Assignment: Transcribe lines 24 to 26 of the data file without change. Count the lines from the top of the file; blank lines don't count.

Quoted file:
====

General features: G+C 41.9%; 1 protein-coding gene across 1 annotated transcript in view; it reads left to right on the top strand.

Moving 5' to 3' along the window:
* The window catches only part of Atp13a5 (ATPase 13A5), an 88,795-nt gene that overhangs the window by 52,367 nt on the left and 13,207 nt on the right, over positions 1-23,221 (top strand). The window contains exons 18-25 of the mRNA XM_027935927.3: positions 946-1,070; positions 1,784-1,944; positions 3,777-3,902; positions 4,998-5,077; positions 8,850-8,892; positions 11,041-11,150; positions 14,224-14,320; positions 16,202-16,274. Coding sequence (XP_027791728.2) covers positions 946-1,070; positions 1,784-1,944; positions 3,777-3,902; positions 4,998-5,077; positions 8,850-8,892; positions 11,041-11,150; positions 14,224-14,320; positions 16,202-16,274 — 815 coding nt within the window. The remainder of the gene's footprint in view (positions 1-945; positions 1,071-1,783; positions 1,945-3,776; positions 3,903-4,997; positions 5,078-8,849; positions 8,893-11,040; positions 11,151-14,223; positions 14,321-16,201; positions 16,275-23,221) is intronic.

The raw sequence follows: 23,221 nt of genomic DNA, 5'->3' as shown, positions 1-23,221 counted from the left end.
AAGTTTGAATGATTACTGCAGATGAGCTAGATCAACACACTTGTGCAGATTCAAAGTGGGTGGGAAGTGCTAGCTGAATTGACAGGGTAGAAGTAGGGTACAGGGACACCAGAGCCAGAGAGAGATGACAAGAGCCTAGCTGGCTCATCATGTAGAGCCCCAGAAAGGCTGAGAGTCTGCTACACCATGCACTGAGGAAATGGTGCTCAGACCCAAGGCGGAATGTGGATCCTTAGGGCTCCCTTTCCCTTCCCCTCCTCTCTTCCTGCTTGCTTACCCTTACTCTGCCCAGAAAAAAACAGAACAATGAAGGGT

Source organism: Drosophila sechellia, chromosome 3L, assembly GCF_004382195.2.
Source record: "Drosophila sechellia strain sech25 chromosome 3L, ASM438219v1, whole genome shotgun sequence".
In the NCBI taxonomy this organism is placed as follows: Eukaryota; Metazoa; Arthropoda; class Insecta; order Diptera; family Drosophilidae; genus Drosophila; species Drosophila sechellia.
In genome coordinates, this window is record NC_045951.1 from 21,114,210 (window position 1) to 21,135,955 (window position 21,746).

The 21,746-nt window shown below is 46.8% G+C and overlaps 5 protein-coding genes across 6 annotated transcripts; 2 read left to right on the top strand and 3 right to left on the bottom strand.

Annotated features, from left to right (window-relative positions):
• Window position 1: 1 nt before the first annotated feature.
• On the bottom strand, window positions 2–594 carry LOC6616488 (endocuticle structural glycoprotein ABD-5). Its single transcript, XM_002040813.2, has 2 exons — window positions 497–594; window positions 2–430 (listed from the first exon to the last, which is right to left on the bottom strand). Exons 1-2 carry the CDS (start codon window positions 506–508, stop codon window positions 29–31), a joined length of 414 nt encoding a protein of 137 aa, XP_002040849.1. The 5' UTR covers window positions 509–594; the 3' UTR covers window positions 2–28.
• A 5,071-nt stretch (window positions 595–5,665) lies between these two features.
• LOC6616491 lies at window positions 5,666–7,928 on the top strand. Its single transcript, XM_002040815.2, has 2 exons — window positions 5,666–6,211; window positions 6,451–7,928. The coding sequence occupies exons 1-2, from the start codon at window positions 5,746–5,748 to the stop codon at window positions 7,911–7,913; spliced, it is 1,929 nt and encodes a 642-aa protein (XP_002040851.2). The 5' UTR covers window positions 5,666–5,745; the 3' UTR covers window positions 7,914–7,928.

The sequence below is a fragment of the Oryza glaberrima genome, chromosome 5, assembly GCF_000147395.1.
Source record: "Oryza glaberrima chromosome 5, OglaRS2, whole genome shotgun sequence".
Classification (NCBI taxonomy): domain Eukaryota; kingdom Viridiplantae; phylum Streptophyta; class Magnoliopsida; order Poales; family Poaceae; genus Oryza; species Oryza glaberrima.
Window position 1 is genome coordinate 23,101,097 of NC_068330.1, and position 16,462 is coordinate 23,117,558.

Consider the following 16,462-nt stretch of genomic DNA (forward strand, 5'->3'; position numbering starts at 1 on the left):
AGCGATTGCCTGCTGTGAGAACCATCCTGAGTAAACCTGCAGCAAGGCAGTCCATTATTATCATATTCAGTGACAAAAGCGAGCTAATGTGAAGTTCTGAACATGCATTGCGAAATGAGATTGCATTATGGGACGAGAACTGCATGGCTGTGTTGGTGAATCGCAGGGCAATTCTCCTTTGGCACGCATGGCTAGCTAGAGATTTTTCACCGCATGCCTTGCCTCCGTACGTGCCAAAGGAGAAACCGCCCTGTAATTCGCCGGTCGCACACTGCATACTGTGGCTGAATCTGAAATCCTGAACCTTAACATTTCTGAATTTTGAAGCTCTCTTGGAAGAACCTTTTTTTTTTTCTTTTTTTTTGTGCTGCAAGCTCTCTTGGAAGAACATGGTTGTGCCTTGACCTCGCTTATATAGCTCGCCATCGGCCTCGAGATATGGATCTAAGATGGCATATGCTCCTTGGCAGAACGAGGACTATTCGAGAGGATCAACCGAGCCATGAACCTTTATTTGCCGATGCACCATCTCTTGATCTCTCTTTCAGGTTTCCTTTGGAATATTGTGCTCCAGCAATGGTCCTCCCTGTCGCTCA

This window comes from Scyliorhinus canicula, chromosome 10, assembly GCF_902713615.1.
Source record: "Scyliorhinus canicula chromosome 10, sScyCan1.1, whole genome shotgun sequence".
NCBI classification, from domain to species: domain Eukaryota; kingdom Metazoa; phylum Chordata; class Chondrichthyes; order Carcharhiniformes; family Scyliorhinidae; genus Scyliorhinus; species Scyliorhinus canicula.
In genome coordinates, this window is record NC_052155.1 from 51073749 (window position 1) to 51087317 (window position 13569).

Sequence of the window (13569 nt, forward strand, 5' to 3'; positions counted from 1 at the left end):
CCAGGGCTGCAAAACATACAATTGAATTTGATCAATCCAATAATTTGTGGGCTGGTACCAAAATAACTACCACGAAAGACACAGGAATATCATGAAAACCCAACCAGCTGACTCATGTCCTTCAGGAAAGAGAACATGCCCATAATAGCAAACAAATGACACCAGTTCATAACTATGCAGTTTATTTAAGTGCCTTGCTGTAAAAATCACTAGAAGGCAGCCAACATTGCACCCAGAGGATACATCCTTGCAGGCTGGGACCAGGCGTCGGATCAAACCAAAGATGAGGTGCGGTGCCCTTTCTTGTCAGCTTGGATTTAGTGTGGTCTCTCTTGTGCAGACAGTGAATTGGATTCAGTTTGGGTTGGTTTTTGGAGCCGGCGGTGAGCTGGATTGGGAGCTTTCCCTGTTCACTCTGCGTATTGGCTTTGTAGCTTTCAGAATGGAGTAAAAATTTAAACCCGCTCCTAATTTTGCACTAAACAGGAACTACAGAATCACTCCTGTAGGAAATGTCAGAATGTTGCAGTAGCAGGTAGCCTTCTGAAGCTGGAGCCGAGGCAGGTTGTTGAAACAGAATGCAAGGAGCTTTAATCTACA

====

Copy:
NCBI classification, from domain to species: domain Eukaryota; kingdom Metazoa; phylum Chordata; class Chondrichthyes; order Carcharhiniformes; family Scyliorhinidae; genus Scyliorhinus; species Scyliorhinus canicula.
In genome coordinates, this window is record NC_052155.1 from 51073749 (window position 1) to 51087317 (window position 13569).

Sequence of the window (13569 nt, forward strand, 5' to 3'; positions counted from 1 at the left end):